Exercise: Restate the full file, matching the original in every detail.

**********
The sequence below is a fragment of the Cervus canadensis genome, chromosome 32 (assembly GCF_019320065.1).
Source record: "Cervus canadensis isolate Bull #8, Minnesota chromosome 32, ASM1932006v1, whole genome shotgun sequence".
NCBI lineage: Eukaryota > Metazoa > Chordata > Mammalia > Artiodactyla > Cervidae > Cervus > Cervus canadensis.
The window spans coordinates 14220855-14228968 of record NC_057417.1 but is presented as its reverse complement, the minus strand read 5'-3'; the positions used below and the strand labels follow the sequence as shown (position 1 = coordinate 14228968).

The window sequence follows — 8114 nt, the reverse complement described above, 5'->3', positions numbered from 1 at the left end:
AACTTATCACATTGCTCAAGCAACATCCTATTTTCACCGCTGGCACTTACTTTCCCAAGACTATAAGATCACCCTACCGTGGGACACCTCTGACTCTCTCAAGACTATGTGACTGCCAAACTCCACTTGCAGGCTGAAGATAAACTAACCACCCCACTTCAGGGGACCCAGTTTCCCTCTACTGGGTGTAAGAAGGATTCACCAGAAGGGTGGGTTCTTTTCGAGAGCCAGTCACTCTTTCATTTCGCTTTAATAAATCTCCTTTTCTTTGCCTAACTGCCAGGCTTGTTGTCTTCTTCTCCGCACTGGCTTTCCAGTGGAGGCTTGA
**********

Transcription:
The sequence below is a fragment of the Cervus canadensis genome, chromosome 32 (assembly GCF_019320065.1).
Source record: "Cervus canadensis isolate Bull #8, Minnesota chromosome 32, ASM1932006v1, whole genome shotgun sequence".
NCBI lineage: Eukaryota > Metazoa > Chordata > Mammalia > Artiodactyla > Cervidae > Cervus > Cervus canadensis.
The window spans coordinates 14220855-14228968 of record NC_057417.1 but is presented as its reverse complement, the minus strand read 5'-3'; the positions used below and the strand labels follow the sequence as shown (position 1 = coordinate 14228968).

The window sequence follows — 8114 nt, the reverse complement described above, 5'->3', positions numbered from 1 at the left end:
AACTTATCACATTGCTCAAGCAACATCCTATTTTCACCGCTGGCACTTACTTTCCCAAGACTATAAGATCACCCTACCGTGGGACACCTCTGACTCTCTCAAGACTATGTGACTGCCAAACTCCACTTGCAGGCTGAAGATAAACTAACCACCCCACTTCAGGGGACCCAGTTTCCCTCTACTGGGTGTAAGAAGGATTCACCAGAAGGGTGGGTTCTTTTCGAGAGCCAGTCACTCTTTCATTTCGCTTTAATAAATCTCCTTTTCTTTGCCTAACTGCCAGGCTTGTTGTCTTCTTCTCCGCACTGGCTTTCCAGTGGAGGCTTGA